Radio relics are patches of diffuse synchrotron radio emission that trace shock waves. Relics are thought to form when intracluster medium electrons are accelerated by cluster mergerinduced shock waves through the diffusive shock acceleration mechanism. In this paper, we present observations spanning 150 MHz to 30 GHz of the 'Sausage' and 'Toothbrush' relics from the Giant Metrewave and Westerbork telescopes, the Karl G. Jansky Very Large Array, the Effelsberg telescope, the Arcminute Microkelvin Imager and Combined Array for Research in Millimeter-wave Astronomy.We detect both relics at 30 GHz, where the previous highest frequency detection was at 16 GHz. The integrated radio spectra of both sources clearly steepen above 2 GHz, at the ≳6σ significance level, supporting the spectral steepening previously found in the 'Sausage' and the Abell 2256 relic. Our results challenge the widely adopted simple formation mechanism of radio relics and suggest more complicated models have to be developed that, for example, involve re-acceleration of aged seed electrons.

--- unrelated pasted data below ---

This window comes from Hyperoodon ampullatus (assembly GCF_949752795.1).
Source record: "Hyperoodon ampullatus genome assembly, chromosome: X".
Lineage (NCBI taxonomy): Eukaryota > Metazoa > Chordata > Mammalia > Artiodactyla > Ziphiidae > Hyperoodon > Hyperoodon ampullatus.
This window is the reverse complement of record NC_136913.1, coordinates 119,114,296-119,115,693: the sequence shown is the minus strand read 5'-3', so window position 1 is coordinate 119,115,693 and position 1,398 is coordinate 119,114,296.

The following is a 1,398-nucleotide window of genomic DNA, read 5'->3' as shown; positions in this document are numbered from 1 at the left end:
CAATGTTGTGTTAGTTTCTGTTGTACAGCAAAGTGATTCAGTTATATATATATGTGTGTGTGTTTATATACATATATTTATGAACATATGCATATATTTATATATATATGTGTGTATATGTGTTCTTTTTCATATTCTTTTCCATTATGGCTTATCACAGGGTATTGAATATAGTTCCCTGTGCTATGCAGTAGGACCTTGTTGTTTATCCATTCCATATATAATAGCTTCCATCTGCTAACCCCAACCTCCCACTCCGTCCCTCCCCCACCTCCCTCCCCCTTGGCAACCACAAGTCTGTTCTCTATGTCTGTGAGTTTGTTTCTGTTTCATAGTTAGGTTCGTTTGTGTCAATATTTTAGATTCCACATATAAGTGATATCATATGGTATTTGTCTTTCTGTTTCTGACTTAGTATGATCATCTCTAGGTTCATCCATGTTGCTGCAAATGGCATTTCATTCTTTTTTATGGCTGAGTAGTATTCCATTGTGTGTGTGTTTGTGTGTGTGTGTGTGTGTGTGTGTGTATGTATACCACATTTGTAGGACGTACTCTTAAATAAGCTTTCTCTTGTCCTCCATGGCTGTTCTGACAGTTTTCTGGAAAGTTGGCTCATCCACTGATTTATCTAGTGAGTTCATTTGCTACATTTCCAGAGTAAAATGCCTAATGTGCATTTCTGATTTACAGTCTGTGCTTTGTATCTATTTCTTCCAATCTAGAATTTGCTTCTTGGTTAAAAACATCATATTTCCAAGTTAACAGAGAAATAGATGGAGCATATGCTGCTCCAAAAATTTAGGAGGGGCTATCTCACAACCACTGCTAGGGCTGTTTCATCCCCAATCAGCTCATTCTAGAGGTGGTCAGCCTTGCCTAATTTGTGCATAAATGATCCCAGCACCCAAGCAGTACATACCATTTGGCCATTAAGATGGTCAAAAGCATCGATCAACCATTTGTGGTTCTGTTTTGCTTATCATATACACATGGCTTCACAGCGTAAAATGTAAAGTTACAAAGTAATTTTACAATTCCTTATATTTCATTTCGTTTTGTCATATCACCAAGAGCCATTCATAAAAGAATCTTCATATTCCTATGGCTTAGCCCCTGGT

Bibliographical notePublisher Copyright:
© 2015 The Authors.
- Acceleration of particles
- Galaxies: clusters: individual: 1RXS j0603.3+4214
- Galaxies: clusters: individual: CIZA j2242.8+5301
- Radiation mechanisms: non-thermal
- Radio continuum: general
- Shock waves